Public and Collective Intimacy

Chapter
Part of the Cultural Sociology book series (CULTSOC)

Abstract

This chapter spells out the research strategy of public and collective intimacy. The chapter revisits the concept of intimacy and its use in public life, problematizing the “identitarian” focus in current scholarship (among them Herzfeld, Illouz, and Ringmar). Drawing on the understudied dimension of intimacy as a social relationship, the chapter turns to explain how public intimacy mediates between interpersonal and collective ties through a dynamic of seduction. Personal relationships formed in social institutions are staged under the gaze of spectators in ways that not only reinforce feelings of exclusivity but also tease and invite others to become participants. To understand how this affects collective solidarity, the chapter draws correspondences between the move from occurrences to events in the study of social performance and the move from sociability to solidarity in public events and media events. Other neo-Durkheimian accounts of ritualized events have centered on the reaffirmation of the national community in terms of the group’s collective identity. Instead, building on past experiences of public intimacy, collective intimacy points to the emergence of shared feelings of group complicity, an imagining of the community as a cohesive network of friends.

References

  1. Adut, Ari. 2012. “A Theory of the Public Sphere.” Sociological Theory 30 (4): 238–262.Google Scholar
  2. Alexander, Jeffrey C. 1988. “Culture and Political Crisis: ‘Watergate’ and Durkheimian Sociology.” In Durkheimian Sociology: Cultural Studies, edited by Jeffrey C. Alexander, 187–224. New York: Oxford University Press.Google Scholar
  3. Alexander, Jeffrey C. 2004. “Cultural Pragmatics: Social Performance Between Ritual and Strategy.” Sociological Theory 22 (4): 527–573.Google Scholar
  4. Alexander, Jeffrey C. 2006. “From the Depths of Despair: Performance, Counter Performance, and ‘September 11’.” In Social Performance: Symbolic Action, Cultural Pragmatics, and Ritual, edited by Jeffrey C. Alexander, Bernhard Giesen, and Jason L. Mast, 91–114. Cambridge: Cambridge University Press.Google Scholar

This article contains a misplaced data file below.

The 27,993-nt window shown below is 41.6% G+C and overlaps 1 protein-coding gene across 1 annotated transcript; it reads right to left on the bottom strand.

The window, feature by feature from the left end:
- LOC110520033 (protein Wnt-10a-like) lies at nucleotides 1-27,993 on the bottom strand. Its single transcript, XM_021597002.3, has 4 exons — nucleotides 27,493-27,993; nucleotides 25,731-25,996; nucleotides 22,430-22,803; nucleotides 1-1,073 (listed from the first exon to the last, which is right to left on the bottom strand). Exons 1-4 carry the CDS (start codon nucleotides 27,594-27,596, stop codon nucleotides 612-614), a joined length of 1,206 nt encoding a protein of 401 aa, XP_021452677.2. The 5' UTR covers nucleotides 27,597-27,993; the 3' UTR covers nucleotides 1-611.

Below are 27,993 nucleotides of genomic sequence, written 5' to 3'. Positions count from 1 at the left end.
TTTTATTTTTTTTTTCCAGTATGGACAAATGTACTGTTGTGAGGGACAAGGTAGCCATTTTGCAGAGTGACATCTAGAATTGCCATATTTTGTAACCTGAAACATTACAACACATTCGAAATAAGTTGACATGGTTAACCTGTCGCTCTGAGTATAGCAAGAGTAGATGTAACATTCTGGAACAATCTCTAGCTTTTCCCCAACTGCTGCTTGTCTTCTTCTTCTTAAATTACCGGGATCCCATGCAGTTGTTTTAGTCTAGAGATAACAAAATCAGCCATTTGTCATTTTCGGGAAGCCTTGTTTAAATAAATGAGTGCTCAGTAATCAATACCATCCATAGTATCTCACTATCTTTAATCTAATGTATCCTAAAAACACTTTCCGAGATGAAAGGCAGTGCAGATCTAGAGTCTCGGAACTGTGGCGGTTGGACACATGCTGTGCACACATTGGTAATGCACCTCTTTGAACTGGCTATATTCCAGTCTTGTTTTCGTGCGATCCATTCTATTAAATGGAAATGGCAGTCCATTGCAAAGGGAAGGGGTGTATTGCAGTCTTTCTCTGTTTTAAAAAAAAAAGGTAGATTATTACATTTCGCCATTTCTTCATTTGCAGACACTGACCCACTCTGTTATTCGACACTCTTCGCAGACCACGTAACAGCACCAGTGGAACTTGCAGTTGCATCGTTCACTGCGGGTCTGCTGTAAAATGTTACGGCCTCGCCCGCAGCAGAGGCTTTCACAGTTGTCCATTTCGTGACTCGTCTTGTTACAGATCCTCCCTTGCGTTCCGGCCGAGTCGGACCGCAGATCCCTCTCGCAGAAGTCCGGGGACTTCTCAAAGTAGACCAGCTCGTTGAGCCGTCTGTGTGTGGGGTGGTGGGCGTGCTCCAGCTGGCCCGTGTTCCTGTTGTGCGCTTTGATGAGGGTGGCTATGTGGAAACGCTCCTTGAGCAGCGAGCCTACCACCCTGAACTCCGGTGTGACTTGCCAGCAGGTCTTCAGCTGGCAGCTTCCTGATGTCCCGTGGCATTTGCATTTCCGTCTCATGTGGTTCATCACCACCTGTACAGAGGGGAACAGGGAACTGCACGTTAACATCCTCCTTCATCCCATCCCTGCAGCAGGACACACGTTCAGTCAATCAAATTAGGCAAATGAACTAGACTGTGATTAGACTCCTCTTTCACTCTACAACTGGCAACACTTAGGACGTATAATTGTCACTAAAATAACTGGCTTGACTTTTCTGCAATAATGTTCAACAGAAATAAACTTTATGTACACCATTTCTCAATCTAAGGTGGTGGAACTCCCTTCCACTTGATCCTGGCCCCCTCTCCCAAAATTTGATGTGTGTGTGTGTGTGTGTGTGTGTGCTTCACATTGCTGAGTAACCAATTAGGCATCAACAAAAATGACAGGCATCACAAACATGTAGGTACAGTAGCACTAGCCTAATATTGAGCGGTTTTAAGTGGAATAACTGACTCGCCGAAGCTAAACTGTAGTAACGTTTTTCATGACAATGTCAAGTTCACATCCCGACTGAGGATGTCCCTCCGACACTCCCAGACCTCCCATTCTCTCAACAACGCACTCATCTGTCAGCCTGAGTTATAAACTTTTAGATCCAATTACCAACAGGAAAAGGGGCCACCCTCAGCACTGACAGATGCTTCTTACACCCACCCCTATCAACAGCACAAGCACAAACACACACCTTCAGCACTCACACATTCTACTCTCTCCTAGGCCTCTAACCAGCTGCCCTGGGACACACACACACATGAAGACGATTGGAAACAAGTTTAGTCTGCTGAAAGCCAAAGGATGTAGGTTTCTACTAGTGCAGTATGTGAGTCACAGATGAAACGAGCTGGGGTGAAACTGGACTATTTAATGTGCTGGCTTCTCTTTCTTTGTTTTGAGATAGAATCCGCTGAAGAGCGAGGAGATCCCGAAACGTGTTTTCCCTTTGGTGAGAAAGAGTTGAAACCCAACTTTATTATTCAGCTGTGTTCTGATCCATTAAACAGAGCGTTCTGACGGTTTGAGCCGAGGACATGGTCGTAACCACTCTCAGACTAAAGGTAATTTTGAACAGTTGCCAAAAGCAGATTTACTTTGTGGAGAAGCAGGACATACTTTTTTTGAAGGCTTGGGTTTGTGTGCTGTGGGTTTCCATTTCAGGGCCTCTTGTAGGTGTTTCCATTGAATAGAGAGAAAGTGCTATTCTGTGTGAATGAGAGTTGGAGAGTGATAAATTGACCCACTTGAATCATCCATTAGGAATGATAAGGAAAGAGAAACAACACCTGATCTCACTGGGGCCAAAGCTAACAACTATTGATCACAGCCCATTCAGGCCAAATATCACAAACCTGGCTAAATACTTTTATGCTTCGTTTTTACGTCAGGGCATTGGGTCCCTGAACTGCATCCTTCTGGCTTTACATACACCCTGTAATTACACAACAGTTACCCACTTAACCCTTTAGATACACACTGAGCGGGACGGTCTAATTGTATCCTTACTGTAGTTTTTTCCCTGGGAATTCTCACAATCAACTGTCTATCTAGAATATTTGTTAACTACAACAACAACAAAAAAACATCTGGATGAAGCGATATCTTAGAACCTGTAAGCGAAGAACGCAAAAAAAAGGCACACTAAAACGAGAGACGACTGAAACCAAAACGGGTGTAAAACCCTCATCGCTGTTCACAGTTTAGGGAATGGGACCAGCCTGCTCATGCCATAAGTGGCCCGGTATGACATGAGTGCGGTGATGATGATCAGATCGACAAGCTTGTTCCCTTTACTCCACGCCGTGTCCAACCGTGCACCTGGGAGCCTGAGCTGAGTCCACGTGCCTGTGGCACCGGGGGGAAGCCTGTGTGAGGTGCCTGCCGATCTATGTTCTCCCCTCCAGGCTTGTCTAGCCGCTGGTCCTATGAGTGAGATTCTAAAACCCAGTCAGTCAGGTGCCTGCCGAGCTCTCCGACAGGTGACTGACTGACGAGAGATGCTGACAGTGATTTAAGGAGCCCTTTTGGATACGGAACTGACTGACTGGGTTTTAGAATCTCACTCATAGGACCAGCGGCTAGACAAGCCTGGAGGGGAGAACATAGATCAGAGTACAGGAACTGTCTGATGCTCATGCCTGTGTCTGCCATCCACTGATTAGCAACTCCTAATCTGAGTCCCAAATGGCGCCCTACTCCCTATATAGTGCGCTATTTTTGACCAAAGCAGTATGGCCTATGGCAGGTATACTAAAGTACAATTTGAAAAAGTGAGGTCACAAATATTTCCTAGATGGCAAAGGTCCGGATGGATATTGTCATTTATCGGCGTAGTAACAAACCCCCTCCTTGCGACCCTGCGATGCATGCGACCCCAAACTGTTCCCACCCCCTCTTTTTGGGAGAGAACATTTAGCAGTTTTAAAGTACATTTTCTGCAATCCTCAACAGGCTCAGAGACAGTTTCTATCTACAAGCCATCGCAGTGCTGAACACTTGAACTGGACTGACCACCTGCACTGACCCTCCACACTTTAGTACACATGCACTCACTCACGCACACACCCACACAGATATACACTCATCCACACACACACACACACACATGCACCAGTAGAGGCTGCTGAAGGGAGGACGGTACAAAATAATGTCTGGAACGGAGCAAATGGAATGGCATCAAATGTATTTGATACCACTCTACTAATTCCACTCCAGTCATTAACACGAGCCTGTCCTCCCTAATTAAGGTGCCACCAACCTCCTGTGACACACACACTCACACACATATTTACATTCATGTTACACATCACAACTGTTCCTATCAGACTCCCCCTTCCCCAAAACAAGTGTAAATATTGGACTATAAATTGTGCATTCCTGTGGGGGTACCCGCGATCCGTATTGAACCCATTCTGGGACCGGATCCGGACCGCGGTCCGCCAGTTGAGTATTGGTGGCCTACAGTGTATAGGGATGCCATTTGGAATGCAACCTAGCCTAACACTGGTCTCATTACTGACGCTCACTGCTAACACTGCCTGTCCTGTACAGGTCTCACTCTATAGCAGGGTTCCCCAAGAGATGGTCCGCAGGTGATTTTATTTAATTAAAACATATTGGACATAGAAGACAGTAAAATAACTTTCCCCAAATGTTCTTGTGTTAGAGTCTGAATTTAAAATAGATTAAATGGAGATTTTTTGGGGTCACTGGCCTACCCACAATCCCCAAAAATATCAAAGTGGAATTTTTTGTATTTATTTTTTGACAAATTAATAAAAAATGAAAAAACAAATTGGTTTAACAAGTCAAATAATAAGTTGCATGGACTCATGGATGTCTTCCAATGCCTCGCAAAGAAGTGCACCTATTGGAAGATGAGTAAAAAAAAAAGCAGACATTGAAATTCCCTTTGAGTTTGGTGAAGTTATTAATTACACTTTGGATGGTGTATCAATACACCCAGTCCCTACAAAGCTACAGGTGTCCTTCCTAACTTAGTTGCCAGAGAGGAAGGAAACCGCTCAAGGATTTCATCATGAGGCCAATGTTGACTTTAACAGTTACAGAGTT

5. Alexander, Jeffrey C., and Ronald N. Jacobs. 1998. “Mass Communication, Ritual and Civil Society.” In Media, Ritual and Identity, edited by Tamar Liebes and James Curran, 23–41. London: Routledge.Google Scholar
  6. Anderson, Benedict. [1983] 1991. Imagined Communities: Reflections on the Origins and Spread of Nationalism. London: Verso.Google Scholar
  7. Arendt, Hannah. 1968. Men in Dark Times. San Diego: Harcourt Brace.Google Scholar
  8. Barnes, Elizabeth. 1997. States of Sympathy: Seduction and Democracy in the American Novel. New York: Columbia University Press.Google Scholar
  9. Barre, Nelson. 2014. “‘It’s Crazy, That Was Us’: The Implicated and Compliant Audience in the Boys of Foley Street.” Comparative Drama 48 (1): 103–116.Google Scholar
  10. Bellah, Robert N., Richard Madsen, William Sullivan, Ann Swidler, and Steven Tipton. 1985. Habits of the Heart: Individualism and Commitment in American Life. Berkeley: University of California Press.Google Scholar
  11. Bellman, Beryl L. 1981. “The Paradox of Secrecy.” Human Studies 4: 1–24.Google Scholar
  12. Benwell, Bethan. 2004. “Ironic Discourse: Evasive Masculinity in Men’s Lifestyle Magazines.” Men and Masculinities 7 (1): 3–21.Google Scholar
  13. Calhoun, Craig. 1997. “Nationalism and the Public Sphere.” In Public and Private in Thought and Practice, edited by Jeff Weintraub and Krishan Kumar, 75–93. Chicago: University of Chicago Press.Google Scholar
  14. Collins, Randall. 2004. Interaction Ritual Chains. Princeton: Princeton University Press.Google Scholar
  15. Cottle, Simon. 2006. “Mediatized Rituals: Beyond Manufacturing Consent.” Media, Culture and Society 28 (3): 411–432.Google Scholar
  16. Davetian, Benet. 2009. Civility: A Cultural History. Toronto: Toronto University Press.Google Scholar
  17. Dayan, Daniel, and Elihu Katz. 1992. Media Events: The Live Broadcasting of History. Cambridge, MA: Harvard University Press.Google Scholar
  18. Durkheim, Emile. [1915] 2003. “The Elementary Forms of Religious Life,” translated by Karen E. Fields. In Emile Durkheim: Sociologist of Modernity, edited by Mustafa Emirbayer, 109–121, 140–141. Malden, MA: Blackwell.Google Scholar
  19. Durkheim, Emile. [1915] 2008. The Elementary Forms of the Religious Life. Translated by Joseph W. Swain. Mineola, NY: Dover.Google Scholar
  20. Dynel, Marta. 2008. “No Aggression, Only Teasing: The Pragmatics of Teasing and Banter.” Lodz Papers in Pragmatics 4 (2): 241–261.Google Scholar
  21. Eliasoph, Nina, and Paul Lichterman. 2003. “Culture in Interaction.” American Journal of Sociology 108 (4): 735–794.Google Scholar
  22. Emirbayer, Mustafa. 1996. “Useful Durkheim.” Sociological Theory 14 (2): 109–130.Google Scholar
  23. Fine, Gary Alan. 1984. “Humorous Interaction and the Social Construction of Meaning: Making Sense in a Jocular Vein.” Studies in Symbolic Interaction 5: 83–101.Google Scholar
  24. Fine, Gary Alan, and Harrington Brooke. 2004. “Tiny Publics: Small Groups and Civil Society.” Sociological Theory 22 (3): 341–356.Google Scholar
  25. Furedi, Frank. 2004. Therapy Culture: Cultivating Vulnerability in an Uncertain Age. London: Routledge.Google Scholar
  26. Gerth, Hans Heinrich, and Charles Wright Mills. 1964. Character and Social Structure: The Psychology of Social Institutions. New York: Harcourt, Brace, and World.Google Scholar
  27. Giddens, Anthony. 1991. Modernity and Self-identity: Self and Society in the Late Modern Age. Stanford: Stanford University Press.Google Scholar
  28. Goffman, Ervin. 1967. Interaction Ritual: Essays on Face-To-Face Behavior. Chicago: Aldine.Google Scholar